How do they do it, the candidates
jetting from city to town, shaking hands,
barking out their big plans? At first,
I am amazed, but then one day
I think how neither one of them
has to wash their clothes,
cook their food, do their dishes;
they are assisted with everything,
even dressing, and a staff of people
help them with the main thing they do:
connect with as many people as possible,
attracting votes to their palpable names.
I wonder if they ever feel nostalgic
for a time when they had chores to do,
or if they can even remember.
Does the rich guy with the wig
look back with fondness
at the military school regime of tasks,
before the tax-free years of golden toilets?
Does the woman who lived in a governor’s mansion
and the White House ever crave taking steel wool
to a pan of seared beef? I used to have to carry
my clothes to a laundromat; I don’t ever
get warm, fuzzy feelings for that,
and I wouldn’t just do it for fun of a feeling
of authenticity. Of course, anyone seeking
public office is someone of great energy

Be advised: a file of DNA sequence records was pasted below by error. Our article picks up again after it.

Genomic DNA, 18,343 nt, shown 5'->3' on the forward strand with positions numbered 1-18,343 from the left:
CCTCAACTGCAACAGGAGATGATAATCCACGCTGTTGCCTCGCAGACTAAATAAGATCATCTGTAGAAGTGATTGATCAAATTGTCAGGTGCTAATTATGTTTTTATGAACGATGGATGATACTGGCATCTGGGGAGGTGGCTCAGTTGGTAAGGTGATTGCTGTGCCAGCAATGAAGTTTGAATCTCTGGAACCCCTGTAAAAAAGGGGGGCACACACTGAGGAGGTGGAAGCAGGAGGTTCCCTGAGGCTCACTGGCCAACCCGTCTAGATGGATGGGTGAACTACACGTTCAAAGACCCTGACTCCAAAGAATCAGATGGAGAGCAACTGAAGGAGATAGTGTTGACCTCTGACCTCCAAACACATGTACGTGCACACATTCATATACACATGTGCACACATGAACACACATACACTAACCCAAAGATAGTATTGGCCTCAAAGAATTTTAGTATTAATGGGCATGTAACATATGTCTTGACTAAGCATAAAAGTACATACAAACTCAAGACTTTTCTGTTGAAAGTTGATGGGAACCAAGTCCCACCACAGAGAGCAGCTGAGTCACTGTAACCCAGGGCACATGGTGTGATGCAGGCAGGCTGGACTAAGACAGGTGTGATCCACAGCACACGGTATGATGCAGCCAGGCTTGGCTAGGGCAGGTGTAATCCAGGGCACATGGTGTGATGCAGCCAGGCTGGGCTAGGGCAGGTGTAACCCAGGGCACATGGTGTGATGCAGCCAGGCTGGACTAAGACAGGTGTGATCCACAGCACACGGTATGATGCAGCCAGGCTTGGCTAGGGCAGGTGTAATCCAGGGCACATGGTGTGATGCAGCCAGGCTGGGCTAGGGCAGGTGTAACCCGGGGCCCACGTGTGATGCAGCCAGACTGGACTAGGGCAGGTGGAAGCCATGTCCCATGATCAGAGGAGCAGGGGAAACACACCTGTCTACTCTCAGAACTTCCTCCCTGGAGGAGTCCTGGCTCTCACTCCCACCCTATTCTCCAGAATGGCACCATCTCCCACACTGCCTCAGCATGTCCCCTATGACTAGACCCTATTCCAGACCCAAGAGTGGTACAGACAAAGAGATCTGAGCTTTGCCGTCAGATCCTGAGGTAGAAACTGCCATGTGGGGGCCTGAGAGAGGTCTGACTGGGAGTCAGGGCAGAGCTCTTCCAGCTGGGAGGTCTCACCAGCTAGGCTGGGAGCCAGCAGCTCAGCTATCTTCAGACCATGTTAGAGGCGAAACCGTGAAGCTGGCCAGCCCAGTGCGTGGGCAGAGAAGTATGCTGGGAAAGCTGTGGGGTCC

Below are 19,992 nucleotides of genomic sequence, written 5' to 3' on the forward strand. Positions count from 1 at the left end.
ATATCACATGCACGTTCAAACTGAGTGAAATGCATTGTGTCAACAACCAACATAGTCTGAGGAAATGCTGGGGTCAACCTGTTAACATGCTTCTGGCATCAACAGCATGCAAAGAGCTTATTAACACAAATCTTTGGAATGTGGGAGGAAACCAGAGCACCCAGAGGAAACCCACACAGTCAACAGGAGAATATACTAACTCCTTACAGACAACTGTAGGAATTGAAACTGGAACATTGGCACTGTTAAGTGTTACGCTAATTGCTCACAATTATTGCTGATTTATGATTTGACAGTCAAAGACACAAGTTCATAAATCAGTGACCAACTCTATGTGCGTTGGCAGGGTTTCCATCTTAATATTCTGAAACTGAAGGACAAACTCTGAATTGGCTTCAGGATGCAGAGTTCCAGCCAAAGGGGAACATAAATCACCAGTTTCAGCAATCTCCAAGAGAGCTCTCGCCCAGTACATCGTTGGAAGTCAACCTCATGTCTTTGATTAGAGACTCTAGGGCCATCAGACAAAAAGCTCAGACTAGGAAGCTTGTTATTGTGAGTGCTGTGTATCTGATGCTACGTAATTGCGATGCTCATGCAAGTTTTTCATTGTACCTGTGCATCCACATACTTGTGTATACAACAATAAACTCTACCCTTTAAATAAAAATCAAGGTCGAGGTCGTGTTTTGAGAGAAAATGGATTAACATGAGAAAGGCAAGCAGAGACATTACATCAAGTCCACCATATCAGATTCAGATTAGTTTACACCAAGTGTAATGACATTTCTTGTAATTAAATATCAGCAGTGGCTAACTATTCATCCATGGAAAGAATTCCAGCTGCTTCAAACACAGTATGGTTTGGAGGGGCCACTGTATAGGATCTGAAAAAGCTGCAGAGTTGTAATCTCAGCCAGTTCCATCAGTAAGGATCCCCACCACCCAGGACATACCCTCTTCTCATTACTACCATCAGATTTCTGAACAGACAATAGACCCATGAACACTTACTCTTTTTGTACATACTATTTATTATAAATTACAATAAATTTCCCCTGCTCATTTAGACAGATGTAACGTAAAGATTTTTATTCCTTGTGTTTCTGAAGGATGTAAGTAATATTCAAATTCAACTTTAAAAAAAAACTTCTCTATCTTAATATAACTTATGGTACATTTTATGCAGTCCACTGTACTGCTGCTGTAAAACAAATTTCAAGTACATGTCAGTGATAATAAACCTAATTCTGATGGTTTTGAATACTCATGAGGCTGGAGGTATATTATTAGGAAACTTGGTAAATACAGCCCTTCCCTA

and persistence. Some of them are even
smart and good. I just think it gets easy
to see them at one lectern after another
and think to yourself, “I am lazy
compared to this being.” In this ugly election year,
let me remind you of all your amazingness,
you who have no one to pick up your clothes,
cut your grass, make your food. If we gave
each of them our longest day of the week,
I think they’d learn a thing or two.
We could trade roles, go on the trail
and say what we think about the state of the world.
It would be annoying to be in the public eye,
and they would probably be bored
with our mundane privacies. For instance,
here we've gone all day without our puppy
peeing on the floor, and that’s a lasting victory.